potential beyond for which the card is only an empty
box…a form without content…a field duality or
It is rare to find a reference to Tarot cards from
Jung, but this jewel stands out…“If one wants to
form a picture of the symbolic process, the series of
pictures found in Alchemy are good examples, …It also
seems as if the set of pictures in the tarot cards were
distantly descended from the archetypes of

— C. G. Jung, The Archetypes and the Collective
Unconscious (#81), (1959). 


For practical ways of reading Tarot cards applying Jung’s
open concept of archetypes please read An Introduction to
Transformative Tarot Counseling
by Katrina Wynne, M.A.
It is available as a Kindle e-book on 
or can be ordered directly from Katrina:


Katrina Wynne, MA, CTM, CTI, CLC
is an internationally renowned Transformative
Tarot Counselor™ and trained psychotherapist
with 45 years’ experience living the wisdom
of Tarot.

Contact Katrina at:  - website - weblog - podcast


Best Practices for Professional Readers
By Gina Thies  / /

The late great Maya Angelou said, "People don’t
always remember what you say or even what you do,
but they always remember how you made them feel."

As a consumer, think of why you choose a certain brand,
service or product. Is it the quality, the price, or just how
special what you choose make you feel?

Many companies have adopted the practice of creating
mission statements, and you may want to consider doing
so for your professional services as a reader. Why?
Mission and vision statements can serve to define who
you are and what you aim to provide as a professional.

Companies sometimes state their defining goals or
guiding principles in a short a paragraph or phrase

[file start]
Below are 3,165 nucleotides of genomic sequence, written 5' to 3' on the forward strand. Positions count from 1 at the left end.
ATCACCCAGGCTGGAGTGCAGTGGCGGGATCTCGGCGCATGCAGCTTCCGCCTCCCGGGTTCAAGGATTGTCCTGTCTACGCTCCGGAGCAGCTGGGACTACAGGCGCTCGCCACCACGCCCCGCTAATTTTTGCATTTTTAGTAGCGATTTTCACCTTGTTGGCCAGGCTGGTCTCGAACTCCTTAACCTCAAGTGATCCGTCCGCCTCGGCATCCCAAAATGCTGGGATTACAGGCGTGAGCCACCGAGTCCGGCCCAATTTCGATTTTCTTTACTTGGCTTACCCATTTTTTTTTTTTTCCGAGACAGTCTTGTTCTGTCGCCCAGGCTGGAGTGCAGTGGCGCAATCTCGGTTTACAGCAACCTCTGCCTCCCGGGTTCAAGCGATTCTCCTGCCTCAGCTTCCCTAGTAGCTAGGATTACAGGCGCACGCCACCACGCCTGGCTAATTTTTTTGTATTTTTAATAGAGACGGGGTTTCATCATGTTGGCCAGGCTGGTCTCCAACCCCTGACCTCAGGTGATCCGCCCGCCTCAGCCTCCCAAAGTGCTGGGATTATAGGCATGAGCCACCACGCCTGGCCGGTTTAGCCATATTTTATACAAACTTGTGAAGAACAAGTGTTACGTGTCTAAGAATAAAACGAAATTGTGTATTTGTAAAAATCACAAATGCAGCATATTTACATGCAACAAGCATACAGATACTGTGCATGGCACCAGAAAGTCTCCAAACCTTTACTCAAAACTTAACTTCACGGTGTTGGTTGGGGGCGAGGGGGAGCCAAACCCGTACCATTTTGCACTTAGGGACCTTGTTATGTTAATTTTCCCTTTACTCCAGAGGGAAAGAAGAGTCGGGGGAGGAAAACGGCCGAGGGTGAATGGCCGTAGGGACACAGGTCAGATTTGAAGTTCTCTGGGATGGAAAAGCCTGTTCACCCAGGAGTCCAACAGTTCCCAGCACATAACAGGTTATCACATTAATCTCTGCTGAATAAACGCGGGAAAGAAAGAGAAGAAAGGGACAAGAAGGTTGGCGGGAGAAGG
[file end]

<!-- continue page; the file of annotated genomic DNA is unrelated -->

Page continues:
that can be summed up in a tagline. For example –
TARGET stores’ mission statement says, “We will
connect business and community, affordability and
great design.” Their tagline: ‘Expect more. Pay less.’
derives from their mission statement.

Consider what you’re helping your clients or yourself
discover. As a reader, what is your story? How will you
define what you do and how will you be able to express
your uniqueness as a reader?

This is where your mission statement would begin its
development. It should give voice to what you do and
who you are as an agent of change, and articulate what
you intend for your client’s experience and what you
stand for. Boil down the values of your reading
practice to a few key words or phrases to start.
Your statement should:

1. Reflect your distinct approach to readings  

2. Reflect what you promise as an experience

3. Indicate what your niche or uniqueness is and
    it must identify who would be the ideal recipient
    of your readings

4. Express a basic human value and reflect your
    authentic self.
You can use a worksheet or journal to jot down and
further perfect a mission statement that fits your

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Directors: Ruth Ann and Wald Amberstone